Jana Memel was born with both dyslexia and an eye disorder that left her with almost no depth perception. Yet despite failing at “nearly everything” as a child, she has gone on to be a two-time Academy Award winning producer in an entertainment industry known for being biased against women. In fact, despite progress in recent years, new research by the Centre for the Study of Women in Television and Film has found that in 2021, women comprised 18% of directors, 19% of writers, 21% of editors, 25% of executive producers, 31% of producers and only 7% of cinematographers.
The study also shows that women are less likely to pursue careers in film and television. This lack of diversity not only limits the range of stories being told, but also perpetuates harmful stereotypes and biases.
Jana brings a unique perspective on how women can not only overcome the barriers and biases that have tilted the playing field against women, but how to actually level the field. While her advice was given in the context of the film and television industry, much of it is equally relevant for women forging careers in other arena’s that have been historically dominated by men.
1: Don’t dilute who you are, maximize it.
Early in her career, as a development executive, Jana often worked seven days a week, always on site at call and at wrap at day’s end. After agreeing to work one Saturday, a senior male colleague pinned her up against a wall and told her that because he had a family and couldn’t work weekends, she couldn’t either as it made him look bad. “He was trying to intimidate me,” Jana recalls, “but I wasn’t going to let him win. I kept working weekends.”
While Jana’s experience is unique, the need for women to be boldly decide how they want to show up, and not to shrink themselves down, is universal. Letting other people define you will derail you. So don’t cower to cowards or focus on the barriers. Rather focus on what you need to do to push through or go around them. “Sometimes you have to go around instead of following a straight line through,” said Jana.
2: Expand your network and find role models
A master storyteller, beyond her two Academy wins, Jana has produced three films in total that have won Academy Awards and an additional eight that have received Oscar nominations. Executive Vice President of Brand Storytelling & Schools of Entertainment at the Academy of Art University, Jana believes that it starts with the networks that emerge in film school. Getting women into key crew positions in school is crucial to the networking that goes on after school. This also involves helping male students get comfortable working with women as their equals or bosses.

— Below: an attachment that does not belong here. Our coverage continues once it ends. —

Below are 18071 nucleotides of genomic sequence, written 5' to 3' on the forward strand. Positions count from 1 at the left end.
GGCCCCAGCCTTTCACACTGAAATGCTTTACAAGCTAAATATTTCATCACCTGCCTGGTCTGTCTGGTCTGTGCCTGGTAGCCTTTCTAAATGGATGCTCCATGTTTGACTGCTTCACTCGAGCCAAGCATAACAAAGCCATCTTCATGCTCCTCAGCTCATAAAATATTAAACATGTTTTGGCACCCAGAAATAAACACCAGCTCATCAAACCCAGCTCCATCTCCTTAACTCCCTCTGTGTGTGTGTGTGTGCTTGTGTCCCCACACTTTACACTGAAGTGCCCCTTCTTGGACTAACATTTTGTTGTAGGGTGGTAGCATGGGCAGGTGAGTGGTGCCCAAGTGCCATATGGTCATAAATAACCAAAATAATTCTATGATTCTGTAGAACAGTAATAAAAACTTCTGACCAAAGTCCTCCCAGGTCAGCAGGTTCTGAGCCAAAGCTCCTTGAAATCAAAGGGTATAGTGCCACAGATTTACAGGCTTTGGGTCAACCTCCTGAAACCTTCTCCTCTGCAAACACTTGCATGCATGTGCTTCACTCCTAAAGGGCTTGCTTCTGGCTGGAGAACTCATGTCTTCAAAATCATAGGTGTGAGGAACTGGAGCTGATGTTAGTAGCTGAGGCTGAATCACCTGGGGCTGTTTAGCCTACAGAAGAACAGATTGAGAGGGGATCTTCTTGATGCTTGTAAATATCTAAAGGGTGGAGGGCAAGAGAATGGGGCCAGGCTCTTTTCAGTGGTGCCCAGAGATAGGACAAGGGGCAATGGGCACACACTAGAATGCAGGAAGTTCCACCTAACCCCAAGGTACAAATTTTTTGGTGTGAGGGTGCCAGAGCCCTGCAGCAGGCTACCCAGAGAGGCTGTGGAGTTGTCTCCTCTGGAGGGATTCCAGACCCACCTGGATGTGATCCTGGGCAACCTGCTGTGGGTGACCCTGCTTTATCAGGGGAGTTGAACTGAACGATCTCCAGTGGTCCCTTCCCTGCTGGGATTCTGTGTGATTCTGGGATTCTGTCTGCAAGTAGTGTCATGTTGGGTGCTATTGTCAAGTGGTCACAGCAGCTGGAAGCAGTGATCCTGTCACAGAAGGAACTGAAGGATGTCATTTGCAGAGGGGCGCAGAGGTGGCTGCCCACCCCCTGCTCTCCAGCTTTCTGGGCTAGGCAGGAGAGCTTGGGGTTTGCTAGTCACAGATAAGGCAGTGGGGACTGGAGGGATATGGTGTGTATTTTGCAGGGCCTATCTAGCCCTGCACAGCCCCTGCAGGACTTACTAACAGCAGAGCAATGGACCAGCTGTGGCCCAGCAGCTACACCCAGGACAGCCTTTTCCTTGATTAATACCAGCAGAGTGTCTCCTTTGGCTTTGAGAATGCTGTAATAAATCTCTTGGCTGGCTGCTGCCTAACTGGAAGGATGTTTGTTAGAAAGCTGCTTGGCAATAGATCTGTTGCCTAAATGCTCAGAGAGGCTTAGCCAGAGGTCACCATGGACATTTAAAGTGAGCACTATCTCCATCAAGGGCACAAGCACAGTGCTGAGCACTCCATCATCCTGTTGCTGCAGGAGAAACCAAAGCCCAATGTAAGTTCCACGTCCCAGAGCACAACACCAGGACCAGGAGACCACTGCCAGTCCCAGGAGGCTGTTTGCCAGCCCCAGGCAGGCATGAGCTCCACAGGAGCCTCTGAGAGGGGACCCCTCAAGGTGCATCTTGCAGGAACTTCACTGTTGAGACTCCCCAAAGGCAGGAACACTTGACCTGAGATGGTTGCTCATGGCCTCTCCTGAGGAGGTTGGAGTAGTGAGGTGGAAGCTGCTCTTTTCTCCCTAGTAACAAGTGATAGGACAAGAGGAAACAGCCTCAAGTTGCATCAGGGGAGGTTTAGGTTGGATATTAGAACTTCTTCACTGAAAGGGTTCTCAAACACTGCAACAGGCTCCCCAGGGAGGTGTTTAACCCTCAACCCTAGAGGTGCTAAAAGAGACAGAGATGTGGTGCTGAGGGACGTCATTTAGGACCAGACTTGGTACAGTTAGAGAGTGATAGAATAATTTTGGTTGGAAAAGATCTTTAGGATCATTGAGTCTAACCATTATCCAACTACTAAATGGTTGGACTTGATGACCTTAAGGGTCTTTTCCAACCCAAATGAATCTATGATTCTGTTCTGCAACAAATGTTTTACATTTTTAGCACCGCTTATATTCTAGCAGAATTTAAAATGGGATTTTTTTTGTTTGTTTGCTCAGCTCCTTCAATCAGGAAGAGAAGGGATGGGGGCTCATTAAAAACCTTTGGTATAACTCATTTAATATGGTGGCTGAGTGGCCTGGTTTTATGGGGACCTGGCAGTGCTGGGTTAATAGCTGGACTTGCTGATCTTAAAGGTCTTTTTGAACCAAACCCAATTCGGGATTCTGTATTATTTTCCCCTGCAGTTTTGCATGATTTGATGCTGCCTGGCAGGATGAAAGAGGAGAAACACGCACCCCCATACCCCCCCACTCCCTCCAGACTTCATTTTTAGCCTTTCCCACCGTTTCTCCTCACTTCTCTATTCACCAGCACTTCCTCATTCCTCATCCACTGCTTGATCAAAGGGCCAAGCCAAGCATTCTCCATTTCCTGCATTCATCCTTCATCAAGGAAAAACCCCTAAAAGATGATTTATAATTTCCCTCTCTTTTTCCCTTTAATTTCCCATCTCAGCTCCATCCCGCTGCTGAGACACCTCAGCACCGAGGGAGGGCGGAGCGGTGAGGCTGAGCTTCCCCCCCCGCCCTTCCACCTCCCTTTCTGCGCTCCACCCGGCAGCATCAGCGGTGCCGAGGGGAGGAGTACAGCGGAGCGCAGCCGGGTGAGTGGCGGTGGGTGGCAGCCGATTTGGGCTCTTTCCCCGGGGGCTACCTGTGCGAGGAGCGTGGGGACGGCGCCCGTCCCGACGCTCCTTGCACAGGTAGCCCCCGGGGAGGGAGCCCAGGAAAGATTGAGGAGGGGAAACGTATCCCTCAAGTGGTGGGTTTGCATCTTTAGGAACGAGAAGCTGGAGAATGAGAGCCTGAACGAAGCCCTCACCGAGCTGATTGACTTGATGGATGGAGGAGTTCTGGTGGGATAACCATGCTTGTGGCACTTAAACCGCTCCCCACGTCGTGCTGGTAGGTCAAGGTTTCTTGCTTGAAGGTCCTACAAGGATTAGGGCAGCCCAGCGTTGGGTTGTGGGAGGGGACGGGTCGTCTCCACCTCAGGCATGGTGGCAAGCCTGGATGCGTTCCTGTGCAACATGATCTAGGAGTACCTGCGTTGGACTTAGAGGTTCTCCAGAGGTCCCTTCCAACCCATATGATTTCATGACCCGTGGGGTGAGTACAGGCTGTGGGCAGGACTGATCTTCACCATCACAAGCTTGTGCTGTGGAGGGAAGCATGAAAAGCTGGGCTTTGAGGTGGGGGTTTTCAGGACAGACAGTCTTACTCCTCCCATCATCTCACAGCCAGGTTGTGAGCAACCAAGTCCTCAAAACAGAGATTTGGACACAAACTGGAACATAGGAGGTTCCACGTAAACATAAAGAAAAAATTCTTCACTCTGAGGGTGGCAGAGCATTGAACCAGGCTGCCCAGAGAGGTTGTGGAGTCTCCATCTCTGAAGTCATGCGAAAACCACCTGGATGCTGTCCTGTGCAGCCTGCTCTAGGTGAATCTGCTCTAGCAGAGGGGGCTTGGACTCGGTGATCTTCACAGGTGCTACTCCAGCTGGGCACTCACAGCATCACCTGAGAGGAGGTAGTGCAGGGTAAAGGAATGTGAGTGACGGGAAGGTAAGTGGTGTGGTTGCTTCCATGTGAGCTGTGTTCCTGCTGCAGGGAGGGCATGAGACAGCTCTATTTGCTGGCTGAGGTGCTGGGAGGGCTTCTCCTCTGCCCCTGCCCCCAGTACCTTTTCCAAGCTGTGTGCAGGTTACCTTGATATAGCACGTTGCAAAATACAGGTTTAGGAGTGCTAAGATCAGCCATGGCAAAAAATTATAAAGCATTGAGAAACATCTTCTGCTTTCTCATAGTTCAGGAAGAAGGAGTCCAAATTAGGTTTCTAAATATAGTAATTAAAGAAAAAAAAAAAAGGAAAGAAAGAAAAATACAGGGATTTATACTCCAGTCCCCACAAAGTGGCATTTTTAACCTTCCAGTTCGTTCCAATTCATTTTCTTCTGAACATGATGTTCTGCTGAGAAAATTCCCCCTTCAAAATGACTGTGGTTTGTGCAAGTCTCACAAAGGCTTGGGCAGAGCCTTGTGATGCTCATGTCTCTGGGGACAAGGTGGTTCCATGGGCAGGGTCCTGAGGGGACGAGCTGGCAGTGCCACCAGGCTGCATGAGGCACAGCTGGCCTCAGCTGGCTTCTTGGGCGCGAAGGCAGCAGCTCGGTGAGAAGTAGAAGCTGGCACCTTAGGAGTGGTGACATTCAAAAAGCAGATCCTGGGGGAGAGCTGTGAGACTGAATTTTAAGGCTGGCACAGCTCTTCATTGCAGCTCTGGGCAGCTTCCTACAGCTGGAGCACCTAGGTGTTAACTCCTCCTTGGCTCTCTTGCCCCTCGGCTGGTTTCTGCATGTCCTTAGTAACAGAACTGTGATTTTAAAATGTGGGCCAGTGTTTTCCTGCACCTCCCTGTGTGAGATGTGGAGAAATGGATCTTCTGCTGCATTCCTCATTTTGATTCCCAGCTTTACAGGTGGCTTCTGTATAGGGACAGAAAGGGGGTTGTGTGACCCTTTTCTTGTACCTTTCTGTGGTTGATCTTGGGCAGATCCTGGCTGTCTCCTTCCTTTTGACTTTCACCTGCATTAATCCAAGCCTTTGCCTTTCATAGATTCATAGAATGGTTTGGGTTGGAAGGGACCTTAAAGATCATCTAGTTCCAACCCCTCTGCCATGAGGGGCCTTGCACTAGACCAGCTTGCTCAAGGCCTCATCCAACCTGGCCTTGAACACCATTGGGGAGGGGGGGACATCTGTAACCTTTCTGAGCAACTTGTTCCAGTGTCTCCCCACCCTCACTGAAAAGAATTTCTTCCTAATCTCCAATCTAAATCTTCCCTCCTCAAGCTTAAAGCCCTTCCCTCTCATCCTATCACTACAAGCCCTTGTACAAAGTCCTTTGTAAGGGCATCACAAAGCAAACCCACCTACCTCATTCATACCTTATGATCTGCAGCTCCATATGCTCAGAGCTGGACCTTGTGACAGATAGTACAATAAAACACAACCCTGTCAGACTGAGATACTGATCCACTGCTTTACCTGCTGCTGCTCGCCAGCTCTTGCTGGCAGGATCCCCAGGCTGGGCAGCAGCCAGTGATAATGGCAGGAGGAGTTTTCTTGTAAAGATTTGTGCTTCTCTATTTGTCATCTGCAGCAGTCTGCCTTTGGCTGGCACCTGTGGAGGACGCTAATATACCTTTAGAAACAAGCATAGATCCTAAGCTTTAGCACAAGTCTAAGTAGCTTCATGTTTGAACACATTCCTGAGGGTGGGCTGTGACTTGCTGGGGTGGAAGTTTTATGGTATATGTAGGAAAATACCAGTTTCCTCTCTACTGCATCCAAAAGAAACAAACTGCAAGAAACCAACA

As Jana says: “If you listened to the thank you speeches at this year’s Academy Awards, you will have heard teams saying it all started in their dorm rooms back in university. As I see it, the key to changing the stats on women in entertainment starts with the networks we create in film school. Getting women into key crew positions in school is crucial to the networking that goes on after school. We hire from the tribe we’re in. Accustoming male students to working with women as their equals or even bosses, allows women to become part of the tribe from the beginning.”
“Actively research and look around to find examples of people whose careers you’d like to have. Find them on LinkedIn or Instagram. Follow them. Reach out. Be specific about what you want and what your goal is. Learn about their back story. They likely had to overcome obstacles every bit as big as your own, if not bigger. Let their courage inspire your own.”
As much as we think of entertainment as an undifferentiated mass – there are at least four hundred different groups. Make it your job to network. Create a list of everyone you know. Think about who they know. Building a strong and diverse network is not something that just happens. You have to make it happen.
3: Back your boldest ambitions
Women have a greater tendency to bend themselves into a pretzel to be who others want them to be. But you will never achieve what you’re capable of if you’re making yourself smaller in order to make others feel good about themselves. “Successful women in entertainment have succeeded by maximizing who they are.”
Sure, many women can experience imposter syndrome. But if the negative voice of self-doubt is ringing in your head, dial up the voice of the woman you are and want to be. A mentee of Jana’s recently shared how she had been approached by a documentary film maker in New York who asked her what she wanted to do on his project. The young woman was considering by saying she’d be happy with any role just to be part of the production, but Jana challenged her asking, “What role would you really like to have? Assistant Associate Producer? Well tell him that!”